brought in food and clothing, but we have to say that since the initial complaints fema has arrive od r the ground in some presence here and the red cross have set up not far from here, and bu bulldozers and city sanitation trucks and one coming down the street now, and they are all buzzing around to clear the debris from the streets. here comes one. but even with all of the activity here, it is still devastation and looks like a war zone. this is the st. george orthodox ch church, and the basement flooded out and one estimate is $100,000 worth of damage, because they had to toss out everything in the basement they use to feed people on sundays. chairs and oven and stove here and refrigerator tossed out. all of the debris, they have had to clear out. they don't know if they will salvage much of the basement. that will give you a feel of the sense of devastation here, ashleigh. you know, people here are just kind of doing what they can to pick up and move on, but it is very slow process. >> the question is slow process, and that is the question as you look to the pictures to the right of
of fema and from his top aides, suzanne, but i think if we had any doubt we almost only needed look at the preview for president obama. charles woodson, the safety from the green bay packers warming up the crowd here before he got here. i think we should have taken from that that it is game on because that is certainly the sense that you could get from this speech after president obama talked about being humbled and inspired by sandy. he then moved into what you could say was a lot of his normal stump speech. he was talking a lot about how mitt romney was not the candidate of change. he said talking or not really elaborating on policies, not answering questions about policies, not change. he said that making changes to entitlements like medicare is change, but not the kind of change that americans want, and he gave really quite his sort of rouzing speech that you could say was very much making his argument for why he should be re-elected and why voters should not give mitt romney a chance, suzanne. >> let's talk a little bit about the sprint to the finish here, briana, because i ima
is register with fema to start making themselves eligible for the benefits and help fema is going to do. the other problem we have, most concerned of safety of people, people in shelters. that's not the best accommodations. temporary status but there are people in our shelters who are not going to be able to go back to the beach and working diligently to accommodate them. >> michael? >> reporter: won't be back for a long time. yeah, brooke? >> let me pass a question on to the mayor if you don't mind. is he concerned about the lack of gasoline and the advice to people? is he concerned that people can't get it? >> reporter: that's a very good question, brooke. i can tell you we ran in to that problem last night. brooke baldwin is asking you about gasoline and cueing up for it here. >> all in cues. the problem is only gas stations are functioning with power. jersey central power and light company told me today they made route 37 a priority for restoration of power. for that reason to get the gas stations up and running, get the restaurants open so people can go and also to get the traffic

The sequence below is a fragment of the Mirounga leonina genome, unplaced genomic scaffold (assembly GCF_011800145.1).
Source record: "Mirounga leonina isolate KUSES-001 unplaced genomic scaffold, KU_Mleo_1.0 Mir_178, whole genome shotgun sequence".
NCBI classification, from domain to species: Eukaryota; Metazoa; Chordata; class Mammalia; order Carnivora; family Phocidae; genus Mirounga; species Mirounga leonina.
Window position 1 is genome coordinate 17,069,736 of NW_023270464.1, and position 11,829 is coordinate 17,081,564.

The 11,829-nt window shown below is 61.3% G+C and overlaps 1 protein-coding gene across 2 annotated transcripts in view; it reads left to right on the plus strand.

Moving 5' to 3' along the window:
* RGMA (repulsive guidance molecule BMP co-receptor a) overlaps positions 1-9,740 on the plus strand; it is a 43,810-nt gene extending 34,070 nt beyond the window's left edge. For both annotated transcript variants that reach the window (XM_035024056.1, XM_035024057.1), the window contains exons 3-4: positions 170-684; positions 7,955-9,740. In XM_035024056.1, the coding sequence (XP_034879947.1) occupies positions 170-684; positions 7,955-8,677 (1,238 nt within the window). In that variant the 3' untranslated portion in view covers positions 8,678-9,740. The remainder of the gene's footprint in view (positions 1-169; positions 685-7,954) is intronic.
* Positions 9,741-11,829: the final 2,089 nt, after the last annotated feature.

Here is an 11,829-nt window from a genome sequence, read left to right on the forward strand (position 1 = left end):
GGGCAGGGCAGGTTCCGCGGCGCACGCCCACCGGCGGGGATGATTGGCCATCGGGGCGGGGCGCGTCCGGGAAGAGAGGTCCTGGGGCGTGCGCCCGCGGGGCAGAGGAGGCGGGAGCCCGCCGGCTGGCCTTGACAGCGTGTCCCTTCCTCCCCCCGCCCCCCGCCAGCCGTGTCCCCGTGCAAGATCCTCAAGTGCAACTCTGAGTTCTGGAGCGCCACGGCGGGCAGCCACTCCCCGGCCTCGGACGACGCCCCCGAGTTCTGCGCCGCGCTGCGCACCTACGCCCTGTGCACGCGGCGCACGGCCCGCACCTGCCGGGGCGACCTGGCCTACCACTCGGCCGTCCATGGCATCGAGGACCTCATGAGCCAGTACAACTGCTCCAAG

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briefing, we'll be getting the live briefing from fema, the federal emergency management agency. that should be happening in about half an hour so we'll be watching for that. also, we heard from specifically the president just a little earlier today from the briefing room. here's part of what he said. >> if public's not following instructions, that makes it more dangerous for people, and it means that we could have fatalities that could have been avoided. >> that was the president earlier today. we have correspondents covering this hurricane up and down the northeast coast here all the way from north carolina upward. but i want to go straight to chad myers. chad, walk on in and let's talk, as we've now gotn this update, this is breaking, the fact -- >> right there. >> it's moving faster. >> 28 miles an hour. it is now hauling the mail right toward the coast close to cape may, atlantic city, or maybe it slides just south of cape may where the ferry would run and right into wilmington, delaware weather a huge surge there. worried about wilmington, worried about philadelphia, even
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Search Results 0 to 44 of about 45 (some duplicates have been removed)